Stephane speaks to the rally in Balboa Park. December 13, 2014. Taken by Andrew Mackay

Stephane speaks to the rally in Balboa Park.
December 13, 2014.
Taken by Andrew Mackay

What was less exciting was a woman interrupting his speech repeatedly, which caused him to lose his place and ultimately not give the end of his planned remarks. That a black man speaking to a rally that says Black Lives Matter would get heckled, it was unbelievably rude and insulting. It was heartening to see many people, including other speakers, come to him later in the march and talk, and to sympathize. Staying united is vital, and it was good to see cross-group support.

Several die-ins occurred, including in front of a highway ramp (the Patrol were out in legion to make sure the march did not attempt to block the freeway) and on the trolley tracks in downtown. Community support was strong- most were at least curious if not interested or supportive. It shows the value of street protest- sometimes issues have to be brought in person to the population at large.

The most powerful image for me was this picture below. I missed it initially, and only saw it later when going over these pictures. In this mass die-in at an intersection that led to I-5, two men, one white and one black, hold hands high in unity. That is solidarity- standing together, and seeing the power that each of us can give to the movement- if we rise above ego and self-interest. This is a fight for black Americans to assert their rights and strength. Let them lead the way.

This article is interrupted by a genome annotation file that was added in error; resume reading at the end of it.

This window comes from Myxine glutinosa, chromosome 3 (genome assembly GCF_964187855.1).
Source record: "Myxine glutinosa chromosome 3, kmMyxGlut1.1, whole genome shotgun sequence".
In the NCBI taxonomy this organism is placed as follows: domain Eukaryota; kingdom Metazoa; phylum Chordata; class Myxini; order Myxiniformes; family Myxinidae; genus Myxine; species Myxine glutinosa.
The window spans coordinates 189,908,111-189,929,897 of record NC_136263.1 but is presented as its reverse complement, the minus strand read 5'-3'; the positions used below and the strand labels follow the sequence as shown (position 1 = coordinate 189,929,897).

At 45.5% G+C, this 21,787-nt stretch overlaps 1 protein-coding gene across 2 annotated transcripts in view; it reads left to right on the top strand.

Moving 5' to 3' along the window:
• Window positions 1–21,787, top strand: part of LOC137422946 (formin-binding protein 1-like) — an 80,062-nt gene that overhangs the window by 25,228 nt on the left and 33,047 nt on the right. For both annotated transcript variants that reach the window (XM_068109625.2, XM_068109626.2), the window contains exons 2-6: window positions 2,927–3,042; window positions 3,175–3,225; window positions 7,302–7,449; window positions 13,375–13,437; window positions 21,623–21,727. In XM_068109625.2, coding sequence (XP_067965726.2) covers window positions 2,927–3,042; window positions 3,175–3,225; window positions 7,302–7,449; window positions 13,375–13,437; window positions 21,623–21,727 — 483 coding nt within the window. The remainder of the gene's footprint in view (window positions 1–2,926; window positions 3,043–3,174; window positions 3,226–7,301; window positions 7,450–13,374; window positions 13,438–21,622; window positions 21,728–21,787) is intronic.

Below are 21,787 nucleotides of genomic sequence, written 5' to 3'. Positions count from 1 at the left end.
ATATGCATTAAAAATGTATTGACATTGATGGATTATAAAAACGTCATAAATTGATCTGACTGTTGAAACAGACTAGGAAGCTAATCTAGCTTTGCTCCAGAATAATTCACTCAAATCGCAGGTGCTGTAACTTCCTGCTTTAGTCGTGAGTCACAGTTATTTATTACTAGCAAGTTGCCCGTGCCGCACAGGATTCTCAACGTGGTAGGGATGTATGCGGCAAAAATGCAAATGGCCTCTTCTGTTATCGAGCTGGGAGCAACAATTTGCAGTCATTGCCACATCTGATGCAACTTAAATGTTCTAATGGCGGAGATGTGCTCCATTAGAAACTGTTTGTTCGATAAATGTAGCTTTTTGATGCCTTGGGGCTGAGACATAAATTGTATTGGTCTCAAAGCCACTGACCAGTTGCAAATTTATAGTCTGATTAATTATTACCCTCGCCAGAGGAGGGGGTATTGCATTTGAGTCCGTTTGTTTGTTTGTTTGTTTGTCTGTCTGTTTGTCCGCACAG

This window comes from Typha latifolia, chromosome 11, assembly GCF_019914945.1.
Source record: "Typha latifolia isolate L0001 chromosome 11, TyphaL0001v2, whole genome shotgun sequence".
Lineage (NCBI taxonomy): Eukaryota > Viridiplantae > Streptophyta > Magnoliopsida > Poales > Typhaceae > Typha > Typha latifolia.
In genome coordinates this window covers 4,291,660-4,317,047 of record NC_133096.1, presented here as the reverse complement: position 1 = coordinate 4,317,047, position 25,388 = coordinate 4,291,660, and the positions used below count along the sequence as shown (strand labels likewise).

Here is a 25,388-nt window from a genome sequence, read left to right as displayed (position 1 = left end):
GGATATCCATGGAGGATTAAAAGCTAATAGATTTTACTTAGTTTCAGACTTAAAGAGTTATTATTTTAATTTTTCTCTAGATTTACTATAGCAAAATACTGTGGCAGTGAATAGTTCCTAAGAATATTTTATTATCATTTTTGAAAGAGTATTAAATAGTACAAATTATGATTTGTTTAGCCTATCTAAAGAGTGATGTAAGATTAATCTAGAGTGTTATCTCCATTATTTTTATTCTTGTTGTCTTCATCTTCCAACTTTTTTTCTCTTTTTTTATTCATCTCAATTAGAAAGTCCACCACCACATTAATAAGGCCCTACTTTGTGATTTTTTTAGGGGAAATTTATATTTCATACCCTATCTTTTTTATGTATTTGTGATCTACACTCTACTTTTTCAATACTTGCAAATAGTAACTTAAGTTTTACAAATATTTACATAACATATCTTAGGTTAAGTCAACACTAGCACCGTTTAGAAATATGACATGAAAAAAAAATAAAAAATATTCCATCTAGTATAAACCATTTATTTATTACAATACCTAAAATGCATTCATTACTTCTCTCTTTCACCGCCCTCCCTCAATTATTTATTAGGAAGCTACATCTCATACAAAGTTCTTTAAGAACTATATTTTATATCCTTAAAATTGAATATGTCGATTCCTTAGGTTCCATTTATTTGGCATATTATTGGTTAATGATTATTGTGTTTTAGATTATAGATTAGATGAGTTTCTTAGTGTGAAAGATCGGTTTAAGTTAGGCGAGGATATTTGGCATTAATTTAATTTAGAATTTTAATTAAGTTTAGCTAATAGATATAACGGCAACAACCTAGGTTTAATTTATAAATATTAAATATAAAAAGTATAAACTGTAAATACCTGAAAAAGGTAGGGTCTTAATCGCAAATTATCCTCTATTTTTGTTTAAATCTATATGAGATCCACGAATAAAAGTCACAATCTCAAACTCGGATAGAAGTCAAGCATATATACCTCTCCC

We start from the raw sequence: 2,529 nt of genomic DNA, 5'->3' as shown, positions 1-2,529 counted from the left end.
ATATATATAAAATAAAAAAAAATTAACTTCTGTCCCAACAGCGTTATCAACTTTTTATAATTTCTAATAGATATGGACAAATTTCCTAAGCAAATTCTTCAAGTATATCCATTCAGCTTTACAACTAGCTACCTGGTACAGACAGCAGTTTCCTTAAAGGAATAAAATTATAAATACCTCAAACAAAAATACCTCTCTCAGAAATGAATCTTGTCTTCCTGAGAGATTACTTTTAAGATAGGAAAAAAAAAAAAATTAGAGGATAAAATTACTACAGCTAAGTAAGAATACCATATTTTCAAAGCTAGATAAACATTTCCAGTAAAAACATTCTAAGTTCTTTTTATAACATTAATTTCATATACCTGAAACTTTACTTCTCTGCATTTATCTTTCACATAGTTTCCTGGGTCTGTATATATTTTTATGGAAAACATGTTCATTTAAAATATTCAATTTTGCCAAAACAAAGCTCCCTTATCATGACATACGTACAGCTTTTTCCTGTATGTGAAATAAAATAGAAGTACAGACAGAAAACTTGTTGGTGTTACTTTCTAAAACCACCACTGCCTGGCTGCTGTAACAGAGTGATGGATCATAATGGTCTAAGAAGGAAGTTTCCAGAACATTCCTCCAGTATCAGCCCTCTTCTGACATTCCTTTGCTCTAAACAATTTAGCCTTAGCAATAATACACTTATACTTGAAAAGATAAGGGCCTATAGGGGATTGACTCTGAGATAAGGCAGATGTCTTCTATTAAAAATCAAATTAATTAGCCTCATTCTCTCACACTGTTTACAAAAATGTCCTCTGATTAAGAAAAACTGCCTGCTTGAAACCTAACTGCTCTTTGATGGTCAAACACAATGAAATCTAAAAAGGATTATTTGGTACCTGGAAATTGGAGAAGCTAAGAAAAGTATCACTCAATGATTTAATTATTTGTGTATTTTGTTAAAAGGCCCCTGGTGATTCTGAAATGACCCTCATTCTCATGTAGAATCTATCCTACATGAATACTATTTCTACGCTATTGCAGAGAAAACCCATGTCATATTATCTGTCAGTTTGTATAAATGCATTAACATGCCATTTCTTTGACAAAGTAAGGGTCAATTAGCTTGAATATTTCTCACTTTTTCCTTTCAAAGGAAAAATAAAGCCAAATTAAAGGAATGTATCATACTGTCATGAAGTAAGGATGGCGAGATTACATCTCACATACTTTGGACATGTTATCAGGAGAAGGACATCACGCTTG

A die-in before an on-ramp to I-5. December 13, 2014. Photo by Andrew Mackay

A die-in before an on-ramp to I-5.
December 13, 2014.
Photo by Andrew Mackay

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Upon windshields

Raindrops fall like seed
from an upturned sack
to smash upon windshields
of a thousand travelers
awaiting with earnest hope
a dry, welcoming home

in tomorrow’s breaking dawn
only weeds, briefly revived,
alongside still puddles will stand
in testament to the storm

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313: Black Lives Matter and the UC system

Thursday evening had a vigil and open mic on UC San Diego campus, hosted by the Black Student Union. Moving beyond the individual cases of Eric Garner and Mike Brown, it looked at extrajudicial violence against black Americans as a whole.

Candlelit vigil for black victims of police violence, UCSD campus.  December 11, 2014.

Candlelit vigil for black victims of police violence, UCSD campus.
December 11, 2014.